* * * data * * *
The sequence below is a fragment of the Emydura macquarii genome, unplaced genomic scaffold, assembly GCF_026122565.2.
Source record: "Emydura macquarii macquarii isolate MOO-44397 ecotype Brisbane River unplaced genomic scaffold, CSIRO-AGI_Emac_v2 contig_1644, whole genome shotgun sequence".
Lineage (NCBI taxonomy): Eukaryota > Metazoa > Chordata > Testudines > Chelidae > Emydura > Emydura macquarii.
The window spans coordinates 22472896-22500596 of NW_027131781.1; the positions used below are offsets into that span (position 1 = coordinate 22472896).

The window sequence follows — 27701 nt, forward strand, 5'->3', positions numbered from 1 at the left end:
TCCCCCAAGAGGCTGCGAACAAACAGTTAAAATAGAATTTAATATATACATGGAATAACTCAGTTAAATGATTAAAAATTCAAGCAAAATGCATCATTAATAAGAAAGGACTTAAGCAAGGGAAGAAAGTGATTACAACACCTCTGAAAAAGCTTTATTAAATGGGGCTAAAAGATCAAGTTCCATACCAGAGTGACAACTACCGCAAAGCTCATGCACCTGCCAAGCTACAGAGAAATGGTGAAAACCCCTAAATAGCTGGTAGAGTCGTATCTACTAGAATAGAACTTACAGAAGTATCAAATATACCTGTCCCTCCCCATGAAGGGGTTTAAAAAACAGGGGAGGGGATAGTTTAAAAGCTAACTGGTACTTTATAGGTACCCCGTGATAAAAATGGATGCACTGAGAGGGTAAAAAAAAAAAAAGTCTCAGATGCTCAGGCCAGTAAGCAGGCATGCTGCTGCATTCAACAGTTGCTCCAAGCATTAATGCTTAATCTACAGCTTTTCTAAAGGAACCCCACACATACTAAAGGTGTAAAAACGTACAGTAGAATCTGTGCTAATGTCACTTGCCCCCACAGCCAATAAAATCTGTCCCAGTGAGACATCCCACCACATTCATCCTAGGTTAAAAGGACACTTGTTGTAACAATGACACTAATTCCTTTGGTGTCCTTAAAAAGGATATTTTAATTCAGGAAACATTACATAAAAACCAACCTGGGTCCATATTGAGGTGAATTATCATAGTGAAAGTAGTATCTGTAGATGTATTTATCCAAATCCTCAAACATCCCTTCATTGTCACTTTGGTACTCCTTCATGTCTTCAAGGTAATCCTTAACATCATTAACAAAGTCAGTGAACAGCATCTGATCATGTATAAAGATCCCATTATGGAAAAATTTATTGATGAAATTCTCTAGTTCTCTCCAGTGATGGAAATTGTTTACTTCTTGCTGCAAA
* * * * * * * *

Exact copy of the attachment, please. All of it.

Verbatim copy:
The sequence below is a fragment of the Emydura macquarii genome, unplaced genomic scaffold, assembly GCF_026122565.2.
Source record: "Emydura macquarii macquarii isolate MOO-44397 ecotype Brisbane River unplaced genomic scaffold, CSIRO-AGI_Emac_v2 contig_1644, whole genome shotgun sequence".
Lineage (NCBI taxonomy): Eukaryota > Metazoa > Chordata > Testudines > Chelidae > Emydura > Emydura macquarii.
The window spans coordinates 22472896-22500596 of NW_027131781.1; the positions used below are offsets into that span (position 1 = coordinate 22472896).

The window sequence follows — 27701 nt, forward strand, 5'->3', positions numbered from 1 at the left end:
TCCCCCAAGAGGCTGCGAACAAACAGTTAAAATAGAATTTAATATATACATGGAATAACTCAGTTAAATGATTAAAAATTCAAGCAAAATGCATCATTAATAAGAAAGGACTTAAGCAAGGGAAGAAAGTGATTACAACACCTCTGAAAAAGCTTTATTAAATGGGGCTAAAAGATCAAGTTCCATACCAGAGTGACAACTACCGCAAAGCTCATGCACCTGCCAAGCTACAGAGAAATGGTGAAAACCCCTAAATAGCTGGTAGAGTCGTATCTACTAGAATAGAACTTACAGAAGTATCAAATATACCTGTCCCTCCCCATGAAGGGGTTTAAAAAACAGGGGAGGGGATAGTTTAAAAGCTAACTGGTACTTTATAGGTACCCCGTGATAAAAATGGATGCACTGAGAGGGTAAAAAAAAAAAAAGTCTCAGATGCTCAGGCCAGTAAGCAGGCATGCTGCTGCATTCAACAGTTGCTCCAAGCATTAATGCTTAATCTACAGCTTTTCTAAAGGAACCCCACACATACTAAAGGTGTAAAAACGTACAGTAGAATCTGTGCTAATGTCACTTGCCCCCACAGCCAATAAAATCTGTCCCAGTGAGACATCCCACCACATTCATCCTAGGTTAAAAGGACACTTGTTGTAACAATGACACTAATTCCTTTGGTGTCCTTAAAAAGGATATTTTAATTCAGGAAACATTACATAAAAACCAACCTGGGTCCATATTGAGGTGAATTATCATAGTGAAAGTAGTATCTGTAGATGTATTTATCCAAATCCTCAAACATCCCTTCATTGTCACTTTGGTACTCCTTCATGTCTTCAAGGTAATCCTTAACATCATTAACAAAGTCAGTGAACAGCATCTGATCATGTATAAAGATCCCATTATGGAAAAATTTATTGATGAAATTCTCTAGTTCTCTCCAGTGATGGAAATTGTTTACTTCTTGCTGCAAA